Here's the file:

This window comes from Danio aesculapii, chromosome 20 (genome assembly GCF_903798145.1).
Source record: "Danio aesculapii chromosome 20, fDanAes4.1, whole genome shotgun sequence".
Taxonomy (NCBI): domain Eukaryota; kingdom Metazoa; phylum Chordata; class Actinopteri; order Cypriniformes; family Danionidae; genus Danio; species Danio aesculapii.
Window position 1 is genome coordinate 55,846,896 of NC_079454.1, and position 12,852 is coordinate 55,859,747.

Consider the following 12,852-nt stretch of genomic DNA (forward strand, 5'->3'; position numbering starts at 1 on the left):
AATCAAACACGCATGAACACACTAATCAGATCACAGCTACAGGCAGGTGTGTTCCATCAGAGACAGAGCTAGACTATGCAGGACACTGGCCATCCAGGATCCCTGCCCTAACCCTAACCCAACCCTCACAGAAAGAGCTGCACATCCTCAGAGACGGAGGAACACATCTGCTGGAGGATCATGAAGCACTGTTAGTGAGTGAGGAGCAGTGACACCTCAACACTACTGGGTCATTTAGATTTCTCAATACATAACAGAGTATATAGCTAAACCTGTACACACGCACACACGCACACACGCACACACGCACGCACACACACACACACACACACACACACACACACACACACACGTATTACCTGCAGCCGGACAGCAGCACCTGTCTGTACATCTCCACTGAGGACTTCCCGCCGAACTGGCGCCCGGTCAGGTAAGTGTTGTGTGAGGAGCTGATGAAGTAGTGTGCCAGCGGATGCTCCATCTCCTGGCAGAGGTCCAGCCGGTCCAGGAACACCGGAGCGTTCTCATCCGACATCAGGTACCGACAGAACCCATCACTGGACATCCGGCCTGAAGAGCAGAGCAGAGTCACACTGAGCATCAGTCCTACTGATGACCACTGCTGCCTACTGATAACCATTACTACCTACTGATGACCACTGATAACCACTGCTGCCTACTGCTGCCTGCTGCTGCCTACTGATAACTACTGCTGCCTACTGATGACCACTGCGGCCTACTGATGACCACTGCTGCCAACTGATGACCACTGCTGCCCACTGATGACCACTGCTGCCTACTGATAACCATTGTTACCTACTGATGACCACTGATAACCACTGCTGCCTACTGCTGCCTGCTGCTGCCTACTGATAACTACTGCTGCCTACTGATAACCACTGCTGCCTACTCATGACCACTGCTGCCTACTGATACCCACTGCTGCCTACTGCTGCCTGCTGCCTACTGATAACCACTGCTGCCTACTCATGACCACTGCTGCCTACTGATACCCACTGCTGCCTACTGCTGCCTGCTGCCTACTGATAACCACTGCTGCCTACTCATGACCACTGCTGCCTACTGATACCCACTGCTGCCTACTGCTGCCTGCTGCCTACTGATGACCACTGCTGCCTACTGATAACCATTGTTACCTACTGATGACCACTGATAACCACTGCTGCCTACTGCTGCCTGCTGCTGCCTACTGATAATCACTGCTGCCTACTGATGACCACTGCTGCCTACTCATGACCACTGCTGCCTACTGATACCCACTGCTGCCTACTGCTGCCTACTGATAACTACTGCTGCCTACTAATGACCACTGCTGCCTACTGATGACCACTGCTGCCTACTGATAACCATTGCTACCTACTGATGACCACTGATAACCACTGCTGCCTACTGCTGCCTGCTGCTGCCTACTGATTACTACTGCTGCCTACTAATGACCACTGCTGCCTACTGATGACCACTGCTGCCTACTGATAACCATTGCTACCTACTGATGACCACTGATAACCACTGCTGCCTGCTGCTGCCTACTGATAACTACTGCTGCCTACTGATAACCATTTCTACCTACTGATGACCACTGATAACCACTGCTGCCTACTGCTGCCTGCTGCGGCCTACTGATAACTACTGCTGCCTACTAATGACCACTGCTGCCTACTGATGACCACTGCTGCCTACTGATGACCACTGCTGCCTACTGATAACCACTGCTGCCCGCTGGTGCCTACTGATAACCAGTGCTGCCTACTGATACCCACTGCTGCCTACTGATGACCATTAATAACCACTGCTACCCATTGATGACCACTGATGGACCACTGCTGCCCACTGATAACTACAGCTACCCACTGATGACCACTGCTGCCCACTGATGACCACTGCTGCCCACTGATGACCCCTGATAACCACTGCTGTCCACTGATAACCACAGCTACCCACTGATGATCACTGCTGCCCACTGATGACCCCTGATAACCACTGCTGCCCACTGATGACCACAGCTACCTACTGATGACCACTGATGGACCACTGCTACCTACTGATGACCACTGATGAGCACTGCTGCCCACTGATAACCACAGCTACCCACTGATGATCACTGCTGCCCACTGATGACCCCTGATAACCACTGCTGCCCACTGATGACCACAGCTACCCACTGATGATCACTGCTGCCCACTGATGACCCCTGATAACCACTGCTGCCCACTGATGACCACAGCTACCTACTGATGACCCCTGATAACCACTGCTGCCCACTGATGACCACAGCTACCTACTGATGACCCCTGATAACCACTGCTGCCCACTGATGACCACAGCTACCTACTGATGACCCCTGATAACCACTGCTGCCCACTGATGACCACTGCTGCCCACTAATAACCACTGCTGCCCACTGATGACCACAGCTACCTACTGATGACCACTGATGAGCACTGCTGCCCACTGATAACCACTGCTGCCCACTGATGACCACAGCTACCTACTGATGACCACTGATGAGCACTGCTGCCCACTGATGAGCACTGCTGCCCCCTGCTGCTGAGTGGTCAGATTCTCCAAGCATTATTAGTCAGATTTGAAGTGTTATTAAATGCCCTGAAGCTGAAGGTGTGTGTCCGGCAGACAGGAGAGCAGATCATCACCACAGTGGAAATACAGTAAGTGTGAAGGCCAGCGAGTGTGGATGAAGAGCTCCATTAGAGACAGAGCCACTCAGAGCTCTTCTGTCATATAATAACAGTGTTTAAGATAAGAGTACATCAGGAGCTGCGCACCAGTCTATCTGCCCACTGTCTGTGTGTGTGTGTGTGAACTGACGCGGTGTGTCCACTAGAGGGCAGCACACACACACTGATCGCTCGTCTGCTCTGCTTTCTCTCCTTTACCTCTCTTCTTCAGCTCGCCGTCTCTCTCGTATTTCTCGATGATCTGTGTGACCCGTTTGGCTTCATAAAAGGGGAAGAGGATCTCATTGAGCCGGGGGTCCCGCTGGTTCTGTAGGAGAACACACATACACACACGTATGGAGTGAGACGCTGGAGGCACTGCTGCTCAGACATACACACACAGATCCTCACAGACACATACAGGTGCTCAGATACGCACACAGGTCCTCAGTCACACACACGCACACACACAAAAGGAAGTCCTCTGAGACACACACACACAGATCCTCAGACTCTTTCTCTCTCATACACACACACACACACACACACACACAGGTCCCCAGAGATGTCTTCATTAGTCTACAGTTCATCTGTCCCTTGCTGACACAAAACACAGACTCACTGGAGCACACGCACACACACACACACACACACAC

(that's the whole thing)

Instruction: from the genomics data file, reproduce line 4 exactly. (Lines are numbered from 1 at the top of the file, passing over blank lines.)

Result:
Window position 1 is genome coordinate 55,846,896 of NC_079454.1, and position 12,852 is coordinate 55,859,747.